• When shooting subjects in motion, like kids that are running around, make sure you use a faster shutter speed so they aren’t blurry.

7 tips & tricks for great lifestyle shots

Lifestyle photography is meant to capture real people experiencing real life. But, that doesn’t mean it’s without structure. Ultimately, as a genre of portrait photography, the focus of your photo should be a person, a group of people, or pets. 

Lifestyle photography is a cross between traditional portrait photography and candid documentary-style photography. Although the goal is to shoot your subjects’ real life and real reactions, you don’t simply sit back and wait for it to happen before shooting.

1. Plan ahead

Although perfectly planned shots and poses defeat the purpose of lifestyle photography, you should still have a general plan in place ahead of time. Don’t simply show up on shoot day without a plan and hope to just ‘wing it.’ Talk with your client to determine their wishes for the shoot. Learn about their likes and dislikes, their personalities, and what they want their photos to portray.

Plan your location. You may want to photograph a young family in their home. A newly engaged couple may revisit the place they first met, or an adventurous group of friends may be loading up the car for an epic road trip. Regardless of where you choose to shoot, your location should be familiar and comfortable for your subject.

2. Be flexible

As important as it is to have a plan in place, it’s also essential to be flexible. This is especially true if you’re shooting kids or pets (or both!). You may have planned an outdoor photoshoot, but weather forces you inside. Perhaps you’ve planned to capture a family enjoying a hike when the kids find an old ball on the trail. 

Remember, your goal is to capture real life, real personalities, and real situations. Be ready for a change of plans if opportunity presents itself.

lifestyle photography
Photo by Robert Collins on Unsplash

3. Tell a story

One important aspect of lifestyle photography is that the portrait tells a story. Include the details in your shot that give context to the image. Those details can include the elements of the environment where the photo is taken, an expression on someone’s face, or an object they’re interacting with. Your images should take the viewer on a journey.

4. Direct, don’t pose

Unlike candid or documentary photography where your role is to observe and shoot without interfering or directing, lifestyle photographers can—and should—give their subjects direction. For example, don’t simply put a family in their living room and wait for them to do something interesting. Instead, suggest they play with the family dog or tell their favorite jokes. 

Instead of asking a mom to hold her toddler in the park and waiting for a photo-worthy moment, suggest they try going down a slide together or play hide-and-seek among the trees. If a new couple wants photos in their first home together, don’t pose them smiling at the front door. Instead, let them start unpacking and capture the genuine moments that happen naturally.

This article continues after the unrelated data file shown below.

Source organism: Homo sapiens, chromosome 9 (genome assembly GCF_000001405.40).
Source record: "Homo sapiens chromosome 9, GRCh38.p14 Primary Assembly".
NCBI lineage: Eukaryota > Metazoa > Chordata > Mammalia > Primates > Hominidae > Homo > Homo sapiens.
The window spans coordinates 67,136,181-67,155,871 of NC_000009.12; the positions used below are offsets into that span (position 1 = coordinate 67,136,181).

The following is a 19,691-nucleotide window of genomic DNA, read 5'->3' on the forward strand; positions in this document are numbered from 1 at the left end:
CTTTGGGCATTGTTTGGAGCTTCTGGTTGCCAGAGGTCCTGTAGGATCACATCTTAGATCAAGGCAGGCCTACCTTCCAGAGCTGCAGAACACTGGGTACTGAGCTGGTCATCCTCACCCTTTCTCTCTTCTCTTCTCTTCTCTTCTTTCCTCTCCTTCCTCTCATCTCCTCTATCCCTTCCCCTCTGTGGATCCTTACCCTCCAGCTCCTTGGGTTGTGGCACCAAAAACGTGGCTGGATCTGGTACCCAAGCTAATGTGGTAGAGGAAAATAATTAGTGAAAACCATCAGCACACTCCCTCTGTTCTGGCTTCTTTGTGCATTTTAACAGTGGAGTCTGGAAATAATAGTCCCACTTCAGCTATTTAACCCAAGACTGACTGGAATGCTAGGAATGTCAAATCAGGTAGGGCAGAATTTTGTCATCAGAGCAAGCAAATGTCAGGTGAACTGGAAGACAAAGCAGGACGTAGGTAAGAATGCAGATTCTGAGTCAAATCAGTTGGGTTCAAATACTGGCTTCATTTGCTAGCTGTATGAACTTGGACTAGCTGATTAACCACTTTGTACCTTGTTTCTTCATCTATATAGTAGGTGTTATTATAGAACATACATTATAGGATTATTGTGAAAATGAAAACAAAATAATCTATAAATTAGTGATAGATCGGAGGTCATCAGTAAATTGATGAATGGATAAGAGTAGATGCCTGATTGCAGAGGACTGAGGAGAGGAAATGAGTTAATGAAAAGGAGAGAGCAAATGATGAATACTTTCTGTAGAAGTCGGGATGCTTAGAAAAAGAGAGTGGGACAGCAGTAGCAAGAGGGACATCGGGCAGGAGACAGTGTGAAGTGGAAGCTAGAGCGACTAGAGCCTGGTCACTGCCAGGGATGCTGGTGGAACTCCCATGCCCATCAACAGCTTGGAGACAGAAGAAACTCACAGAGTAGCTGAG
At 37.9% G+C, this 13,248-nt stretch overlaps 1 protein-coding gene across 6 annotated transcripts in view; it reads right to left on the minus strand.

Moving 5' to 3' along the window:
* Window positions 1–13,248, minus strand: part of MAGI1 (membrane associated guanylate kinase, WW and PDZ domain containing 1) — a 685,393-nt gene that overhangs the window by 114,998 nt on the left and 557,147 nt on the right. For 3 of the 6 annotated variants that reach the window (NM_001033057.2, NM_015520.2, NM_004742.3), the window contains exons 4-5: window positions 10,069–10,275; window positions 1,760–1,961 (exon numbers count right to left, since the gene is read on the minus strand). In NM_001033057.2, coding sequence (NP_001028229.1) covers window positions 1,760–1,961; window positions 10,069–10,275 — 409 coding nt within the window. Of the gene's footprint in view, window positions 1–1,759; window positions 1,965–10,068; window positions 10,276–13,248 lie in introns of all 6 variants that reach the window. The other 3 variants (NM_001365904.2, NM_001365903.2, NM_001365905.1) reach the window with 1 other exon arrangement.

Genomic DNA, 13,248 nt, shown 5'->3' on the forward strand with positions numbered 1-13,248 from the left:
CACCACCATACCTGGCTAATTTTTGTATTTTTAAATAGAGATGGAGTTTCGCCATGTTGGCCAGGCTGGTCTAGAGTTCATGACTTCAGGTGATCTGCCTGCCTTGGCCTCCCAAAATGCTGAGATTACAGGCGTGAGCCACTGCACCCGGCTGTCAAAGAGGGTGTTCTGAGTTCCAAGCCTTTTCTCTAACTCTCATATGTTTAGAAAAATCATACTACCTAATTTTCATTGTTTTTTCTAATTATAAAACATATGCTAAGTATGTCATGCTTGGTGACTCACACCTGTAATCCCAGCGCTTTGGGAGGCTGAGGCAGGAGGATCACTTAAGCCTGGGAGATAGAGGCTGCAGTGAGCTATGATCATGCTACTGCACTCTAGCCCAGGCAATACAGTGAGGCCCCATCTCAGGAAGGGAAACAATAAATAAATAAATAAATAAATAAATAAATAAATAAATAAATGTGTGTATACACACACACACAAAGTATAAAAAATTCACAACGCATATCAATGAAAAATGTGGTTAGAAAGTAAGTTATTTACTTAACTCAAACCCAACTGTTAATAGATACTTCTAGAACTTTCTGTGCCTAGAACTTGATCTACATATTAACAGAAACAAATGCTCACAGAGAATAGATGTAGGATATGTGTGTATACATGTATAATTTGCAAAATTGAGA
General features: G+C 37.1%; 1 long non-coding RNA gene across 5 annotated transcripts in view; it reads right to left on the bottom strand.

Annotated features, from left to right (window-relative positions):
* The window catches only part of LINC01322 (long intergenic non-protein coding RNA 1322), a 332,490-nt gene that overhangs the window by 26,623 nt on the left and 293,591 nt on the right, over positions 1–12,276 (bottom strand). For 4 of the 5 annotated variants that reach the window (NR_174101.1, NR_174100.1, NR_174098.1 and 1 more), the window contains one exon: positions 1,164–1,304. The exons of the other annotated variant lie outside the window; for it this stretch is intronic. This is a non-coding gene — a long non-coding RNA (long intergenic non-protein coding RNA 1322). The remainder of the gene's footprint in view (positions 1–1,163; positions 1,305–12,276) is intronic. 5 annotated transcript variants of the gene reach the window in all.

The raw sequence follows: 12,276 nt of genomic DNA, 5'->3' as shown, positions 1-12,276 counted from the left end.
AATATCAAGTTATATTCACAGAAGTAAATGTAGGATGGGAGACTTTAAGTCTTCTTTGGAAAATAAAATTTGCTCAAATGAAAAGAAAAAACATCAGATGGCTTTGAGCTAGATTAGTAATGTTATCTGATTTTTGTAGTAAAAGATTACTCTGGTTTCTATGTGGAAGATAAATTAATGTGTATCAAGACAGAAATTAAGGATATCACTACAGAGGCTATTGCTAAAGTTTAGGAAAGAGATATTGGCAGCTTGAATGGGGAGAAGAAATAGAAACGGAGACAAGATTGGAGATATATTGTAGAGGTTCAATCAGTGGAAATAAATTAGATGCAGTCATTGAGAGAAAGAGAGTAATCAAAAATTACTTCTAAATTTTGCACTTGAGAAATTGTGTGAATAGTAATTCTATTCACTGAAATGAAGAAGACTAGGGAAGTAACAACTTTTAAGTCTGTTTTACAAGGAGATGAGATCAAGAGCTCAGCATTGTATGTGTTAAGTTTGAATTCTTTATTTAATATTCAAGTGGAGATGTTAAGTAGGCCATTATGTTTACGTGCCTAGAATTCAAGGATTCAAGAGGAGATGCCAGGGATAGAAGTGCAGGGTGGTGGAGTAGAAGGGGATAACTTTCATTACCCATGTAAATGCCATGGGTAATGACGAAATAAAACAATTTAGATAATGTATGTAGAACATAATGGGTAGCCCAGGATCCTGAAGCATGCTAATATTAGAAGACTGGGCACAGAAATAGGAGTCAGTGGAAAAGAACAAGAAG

Don’t be afraid to make suggestions that help create your photo’s narrative. Just remember the goal is to capture sincere, authentic stories.

lifestyle photography
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5. Embrace authenticity

The reason we recommend shooting lifestyle photography in familiar environments, without props or posed scenarios is so that your photos convey complete authenticity. Most of the people you photograph won’t be professional models or actors. Many won’t feel completely comfortable in front of a camera. 

True lifestyle photography requires realness and sincerity that’s best captured when your subjects feel at ease.

6. Use natural light

Just like the subjects you’re shooting, your environment should appear natural, too. The best way to achieve an authentic look is to shoot under natural light. If your lighting isn’t perfect, reposition yourself or your subjects. Opt for locations with great natural light to avoid the need for additional lighting or flash. If everything is perfect but you need a little extra light, use reflectors in place of artificial light.

Photo by Ben White on Unsplash

7. Keep shooting

Any experienced lifestyle photographer will tell you, some of their most successful shots were captured in the least expected moments. In many cases, the best trick to capturing the perfect moment is to just keep shooting. The in-between moments are often where you’ll find the most genuine emotion.

Final thoughts

As you’ve discovered, lifestyle photography is a casual, comfortable genre of portrait photography, but it isn’t completely without structure. Using the advice, tips, and tricks in this article, you’ll be able to develop your signature style. And, you’ll create as many memories as you help to capture along the way. 

Brooke Arnold

Brooke Arnold is a writer and award-winning photographer specializing in cat portraits. She is an advocate for rescue animals and is best known for dressing up her cats as famous people like Bob Ross and Evel Knievel. Her biggest claim to fame, however, is being child #2 in an orange juice ad that hung in a mall in Miami at age 8.